Since the launch of the new Lumia flagships from Microsoft, carrier compatibility and support for the smartphones has been a bit of a guessing game, with alternating reports coming in about whether AT&T is the only supported carrier in the US. Verizon, which has often been at loggerheads with Microsoft in the past, is now reported to be deliberately blocking the handsets from accessing its network, including those which are factory unlocked.
Despite the fact that Qualcomm's latest chips sport a universal radio that is accessible to almost all available network bands - including Verizon's CDMA network - Microsoft is still not selling unlocked phones with support for the carrier. According to Mary Jo Foley, this is because Verizon's CDMA setup can actively identify devices and unless Verizon actually adds the devices in question to their list of supported devices, any phone, even with a universal radio, cannot work on their network.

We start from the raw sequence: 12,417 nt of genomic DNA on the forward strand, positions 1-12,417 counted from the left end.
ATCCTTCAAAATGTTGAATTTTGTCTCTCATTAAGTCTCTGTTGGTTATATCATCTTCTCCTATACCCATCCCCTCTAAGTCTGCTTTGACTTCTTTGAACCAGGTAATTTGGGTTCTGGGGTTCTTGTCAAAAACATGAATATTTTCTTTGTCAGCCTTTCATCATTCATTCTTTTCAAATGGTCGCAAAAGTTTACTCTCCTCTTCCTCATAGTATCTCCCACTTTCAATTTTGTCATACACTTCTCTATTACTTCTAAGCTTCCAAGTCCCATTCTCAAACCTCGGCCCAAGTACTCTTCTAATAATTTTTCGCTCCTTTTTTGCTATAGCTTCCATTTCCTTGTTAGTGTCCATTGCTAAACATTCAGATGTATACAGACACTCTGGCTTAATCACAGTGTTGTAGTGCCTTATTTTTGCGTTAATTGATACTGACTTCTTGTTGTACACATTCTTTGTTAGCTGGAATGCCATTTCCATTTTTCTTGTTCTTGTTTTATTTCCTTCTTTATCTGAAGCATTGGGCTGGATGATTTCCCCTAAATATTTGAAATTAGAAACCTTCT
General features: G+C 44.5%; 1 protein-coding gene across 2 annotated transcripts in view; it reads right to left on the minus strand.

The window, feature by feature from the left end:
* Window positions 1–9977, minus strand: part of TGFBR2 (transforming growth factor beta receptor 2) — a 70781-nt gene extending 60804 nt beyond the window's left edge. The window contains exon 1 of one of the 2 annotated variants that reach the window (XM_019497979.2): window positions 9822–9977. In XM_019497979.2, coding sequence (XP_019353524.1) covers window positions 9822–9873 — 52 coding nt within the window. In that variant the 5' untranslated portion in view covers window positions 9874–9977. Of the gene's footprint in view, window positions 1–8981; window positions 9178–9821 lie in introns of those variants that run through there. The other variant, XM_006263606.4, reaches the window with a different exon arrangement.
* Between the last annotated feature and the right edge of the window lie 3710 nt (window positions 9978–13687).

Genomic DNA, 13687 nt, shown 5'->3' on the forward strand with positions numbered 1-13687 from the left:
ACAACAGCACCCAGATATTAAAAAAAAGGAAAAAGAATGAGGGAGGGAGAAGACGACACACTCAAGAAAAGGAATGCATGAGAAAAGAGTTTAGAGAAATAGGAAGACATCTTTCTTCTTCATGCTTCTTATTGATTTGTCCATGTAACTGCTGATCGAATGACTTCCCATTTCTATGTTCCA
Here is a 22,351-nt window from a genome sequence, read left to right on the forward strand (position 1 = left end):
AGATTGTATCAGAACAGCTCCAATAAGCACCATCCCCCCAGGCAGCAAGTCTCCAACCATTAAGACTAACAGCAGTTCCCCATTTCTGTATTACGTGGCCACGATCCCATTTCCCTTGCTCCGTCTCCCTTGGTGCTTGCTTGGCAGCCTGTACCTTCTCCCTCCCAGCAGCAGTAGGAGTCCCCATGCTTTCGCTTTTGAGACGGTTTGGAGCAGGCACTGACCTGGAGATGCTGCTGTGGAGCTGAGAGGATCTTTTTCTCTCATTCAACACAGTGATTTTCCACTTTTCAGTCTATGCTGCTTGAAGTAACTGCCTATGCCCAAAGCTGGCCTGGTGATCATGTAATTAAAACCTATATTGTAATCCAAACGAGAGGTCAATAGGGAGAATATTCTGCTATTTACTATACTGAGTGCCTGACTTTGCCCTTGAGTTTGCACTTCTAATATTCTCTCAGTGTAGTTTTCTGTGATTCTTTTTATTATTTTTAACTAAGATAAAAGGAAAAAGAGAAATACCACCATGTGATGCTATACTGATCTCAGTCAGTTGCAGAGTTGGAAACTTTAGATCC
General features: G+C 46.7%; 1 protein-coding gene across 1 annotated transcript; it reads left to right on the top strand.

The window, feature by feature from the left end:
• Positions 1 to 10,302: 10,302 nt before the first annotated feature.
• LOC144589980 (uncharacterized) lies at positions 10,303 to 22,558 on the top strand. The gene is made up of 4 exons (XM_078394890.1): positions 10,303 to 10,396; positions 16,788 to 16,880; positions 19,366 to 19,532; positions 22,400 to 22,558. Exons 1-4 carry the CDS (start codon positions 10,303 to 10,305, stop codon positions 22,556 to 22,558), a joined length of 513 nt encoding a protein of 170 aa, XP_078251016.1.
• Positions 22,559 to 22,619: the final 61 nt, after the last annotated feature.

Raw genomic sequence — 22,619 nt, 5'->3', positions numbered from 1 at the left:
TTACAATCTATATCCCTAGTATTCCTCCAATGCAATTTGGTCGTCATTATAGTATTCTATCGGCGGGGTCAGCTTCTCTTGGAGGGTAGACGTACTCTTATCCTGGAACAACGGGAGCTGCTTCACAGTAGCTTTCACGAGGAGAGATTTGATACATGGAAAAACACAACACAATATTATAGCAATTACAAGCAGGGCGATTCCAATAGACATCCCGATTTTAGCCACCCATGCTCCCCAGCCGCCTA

As a result, due to Verizon's refusal to play nice, Microsoft has apparently just disabled the CDMA band on their phones. Microsoft had recently indicated that the company would start focusing on only carriers that are actually receptive to their platform, which was widely seen as a jab at Verizon. This move, it seems, is Verizon's response to Microsoft.
In other news, T-Mobile - which, like AT&T, is on a GSM band - is also capable of supporting the devices but Microsoft seems to have also ignored the pink carrier. While CEO John Legere has expressed an interest in the devices, he claims that Microsoft hasn't approached the company and simply chose to "give [the devices] to AT&T."